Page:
The Editing Toolbag

Reference & EducationEducation

  • Author Samantha Morrison
  • Published August 16, 2010
  • Word count 722

If you are thinking of a career in professional editing, there are a a few tools you need to keep close at hand.

Handwriting versus technology

Some editors choose to work onscreen, although it has been shown by studies into the internet that we do not concentrate so well when we are looking at a screen [CHECK THIS – FIND SOURCE]. Therefore many editors stick to the traditional method of corrections using pen on paper. If you are contracted to edit a typescript by a publisher , they will often send you a copy of the printed version of the entire text accompanied by a disc of exactly the same text. The disc is useful, even if you don't intend to edit on screen, because you may want to check through the typescript later. For example, perhaps you realize that your correction of a particular clause was incorrect and you need to look back and put it back to its original spelling. You don't want to have to search through each page manually, so an onscreen search can save you precious time.

When you copy edit or proofread, you edit the entire manuscript making corrections. You should have a red pen (to mark author typos), a blue pen (to mark typesetter mistakes) and a pencil (to write notes to the author in the margins. The pencil marks can be rubbed out later when you collate the author's comments with your own on one copy.

At the same time as you are amending the material, the author should be sent a copy of the typescript to read and adjust too. If you have any comments for the author (for instance, their meaning is unclear) then you put these in pencil and send them to the author (or discuss them over the telephone or by email with the author). The author is advised to send you their copy of the amended typescripts. When you receive these, you collate all the comments with your own on one print out of the typescript.

Reference books

There are several reference titles that you should have to hand. There are books that relate to English language usage (as outlined below) and then there will be more precisely directed works referring to your own favourite topic to edit. For example, if you are editing biology texts, you may decide to have a copy of a dictionary of biology close at hand to check topic meanings.

Good dictionary – An English dictionary should be a priority for your purchasing list. Make sure you buy a dictionary from a reliable publisher, such as Oxford, Collins or Longman. You want a dictionary that offers etymological advice, so that you become familiar with the roots and meanings of words.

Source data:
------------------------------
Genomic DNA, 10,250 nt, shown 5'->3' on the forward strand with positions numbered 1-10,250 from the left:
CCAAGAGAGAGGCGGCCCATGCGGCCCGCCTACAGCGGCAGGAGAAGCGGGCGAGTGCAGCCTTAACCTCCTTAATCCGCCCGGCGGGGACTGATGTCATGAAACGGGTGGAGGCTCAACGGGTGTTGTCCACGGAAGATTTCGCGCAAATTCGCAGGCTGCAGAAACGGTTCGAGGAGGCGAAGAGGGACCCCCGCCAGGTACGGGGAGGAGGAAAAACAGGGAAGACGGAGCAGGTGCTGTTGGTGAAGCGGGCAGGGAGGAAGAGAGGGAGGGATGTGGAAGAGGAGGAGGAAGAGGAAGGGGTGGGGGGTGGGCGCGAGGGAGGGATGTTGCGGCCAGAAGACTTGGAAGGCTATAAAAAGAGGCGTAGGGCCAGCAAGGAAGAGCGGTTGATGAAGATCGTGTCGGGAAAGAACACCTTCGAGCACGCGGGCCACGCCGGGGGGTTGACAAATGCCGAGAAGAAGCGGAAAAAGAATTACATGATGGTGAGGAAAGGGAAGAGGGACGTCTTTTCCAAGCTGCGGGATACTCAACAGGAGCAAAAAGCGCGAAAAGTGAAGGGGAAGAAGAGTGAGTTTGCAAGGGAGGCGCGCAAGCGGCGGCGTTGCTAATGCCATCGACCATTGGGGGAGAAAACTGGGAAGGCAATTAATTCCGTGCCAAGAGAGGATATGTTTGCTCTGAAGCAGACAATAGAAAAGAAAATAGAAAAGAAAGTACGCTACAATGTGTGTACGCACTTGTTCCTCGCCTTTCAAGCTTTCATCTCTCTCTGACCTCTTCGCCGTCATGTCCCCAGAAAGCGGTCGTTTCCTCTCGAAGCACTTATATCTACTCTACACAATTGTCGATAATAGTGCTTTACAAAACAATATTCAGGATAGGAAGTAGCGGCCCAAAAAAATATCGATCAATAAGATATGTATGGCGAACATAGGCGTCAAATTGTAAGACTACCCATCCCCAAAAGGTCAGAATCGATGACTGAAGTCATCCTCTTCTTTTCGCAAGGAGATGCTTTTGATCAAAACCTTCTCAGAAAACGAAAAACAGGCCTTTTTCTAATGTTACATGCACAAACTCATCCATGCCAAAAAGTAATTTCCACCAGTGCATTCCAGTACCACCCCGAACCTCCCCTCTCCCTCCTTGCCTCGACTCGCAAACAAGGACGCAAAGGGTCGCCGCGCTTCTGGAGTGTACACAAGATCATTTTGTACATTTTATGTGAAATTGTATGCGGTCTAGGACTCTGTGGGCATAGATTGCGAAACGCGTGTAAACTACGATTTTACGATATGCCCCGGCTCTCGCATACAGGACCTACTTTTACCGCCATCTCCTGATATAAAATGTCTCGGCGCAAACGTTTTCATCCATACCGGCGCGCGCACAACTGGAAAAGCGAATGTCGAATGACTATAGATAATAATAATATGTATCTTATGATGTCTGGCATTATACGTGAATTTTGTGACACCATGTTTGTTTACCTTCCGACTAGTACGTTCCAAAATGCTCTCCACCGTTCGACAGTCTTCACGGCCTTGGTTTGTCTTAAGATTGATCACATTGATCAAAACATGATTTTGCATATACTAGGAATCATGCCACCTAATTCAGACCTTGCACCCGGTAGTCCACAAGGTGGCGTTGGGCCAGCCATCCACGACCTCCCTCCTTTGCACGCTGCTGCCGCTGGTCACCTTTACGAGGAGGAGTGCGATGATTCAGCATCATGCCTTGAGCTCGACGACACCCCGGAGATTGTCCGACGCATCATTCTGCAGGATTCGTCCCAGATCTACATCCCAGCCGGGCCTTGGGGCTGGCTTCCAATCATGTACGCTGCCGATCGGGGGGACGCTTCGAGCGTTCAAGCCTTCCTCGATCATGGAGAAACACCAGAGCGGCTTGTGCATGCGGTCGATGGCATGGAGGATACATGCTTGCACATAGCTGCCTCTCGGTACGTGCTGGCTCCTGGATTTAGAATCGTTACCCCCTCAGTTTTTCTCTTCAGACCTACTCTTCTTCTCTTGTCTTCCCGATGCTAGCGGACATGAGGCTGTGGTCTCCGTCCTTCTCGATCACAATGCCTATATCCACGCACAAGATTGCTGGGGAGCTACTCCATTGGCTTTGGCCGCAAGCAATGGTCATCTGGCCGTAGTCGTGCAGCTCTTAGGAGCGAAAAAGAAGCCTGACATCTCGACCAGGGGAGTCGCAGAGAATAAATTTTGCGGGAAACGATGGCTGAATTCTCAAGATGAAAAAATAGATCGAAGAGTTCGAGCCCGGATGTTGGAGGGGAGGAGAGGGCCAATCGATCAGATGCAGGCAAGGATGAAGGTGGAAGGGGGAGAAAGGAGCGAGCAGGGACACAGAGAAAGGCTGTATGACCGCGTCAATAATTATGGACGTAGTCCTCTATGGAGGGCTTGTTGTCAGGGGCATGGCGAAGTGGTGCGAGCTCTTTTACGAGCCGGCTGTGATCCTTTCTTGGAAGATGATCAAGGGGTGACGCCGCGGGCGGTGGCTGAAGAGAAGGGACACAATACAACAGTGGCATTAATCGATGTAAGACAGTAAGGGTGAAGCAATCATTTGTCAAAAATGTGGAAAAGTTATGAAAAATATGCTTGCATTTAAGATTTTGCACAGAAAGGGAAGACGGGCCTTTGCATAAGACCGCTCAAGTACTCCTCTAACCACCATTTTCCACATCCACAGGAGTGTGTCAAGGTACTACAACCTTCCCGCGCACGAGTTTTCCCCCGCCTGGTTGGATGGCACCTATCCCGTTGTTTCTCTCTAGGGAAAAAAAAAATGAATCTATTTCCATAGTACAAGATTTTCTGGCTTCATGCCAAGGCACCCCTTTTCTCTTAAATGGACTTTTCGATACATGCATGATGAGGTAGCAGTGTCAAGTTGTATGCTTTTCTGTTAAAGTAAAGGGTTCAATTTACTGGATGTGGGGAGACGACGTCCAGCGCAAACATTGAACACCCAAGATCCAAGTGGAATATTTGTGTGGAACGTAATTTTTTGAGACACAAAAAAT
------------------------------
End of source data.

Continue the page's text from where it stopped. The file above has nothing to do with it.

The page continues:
Thesaurus – Although you would not be asked to rewrite the materials that you edit, you might need to make suggestions for alternative words to authors if their text is hard to comprehend or they have chosen a word which is significantly out of place within the text. Get a reliable thesaurus such as the ever-popular Roget's Thesaurus.

Hart's Rules – Hart's is the best guide to the English language as far as Oxford University Press is concerned and provides a good grounding in grammar and writing usage. It's title used to be was "Hart's Rules for Compositors and Readers at the University Press, Oxford". However, it is not the only good guide to English usage and style. If you edit work for a publisher where a different English grammar is used as the style guide, so you may choose to buy two or three of the most popular style texts, for example, "The Chicago Manual of Style".

Fowler's Modern English Usage – A common sense guide book for English language usage dating from the 1920s. The author felt that making sense was more useful to language users than sticking rigidly to outmoded grammar rules, so his advice, though out of date in places, remains refreshing and popular to this day.

Oxford Dictionary for Writers and Editors – This little book is helpful to check spellings or to check where hyphens should be placed. Another feature is that it lets you check where word breaks should be placed when you have a word break at the end of lines. For this last reason, it is also a useful tool for typesetters.

Samantha is an editor at Oxbridge Editing. The company 's editing services provide prompt and reliable support to clients. All the editors are Oxbridge graduates and the company provides for commercial and private clients' needs.

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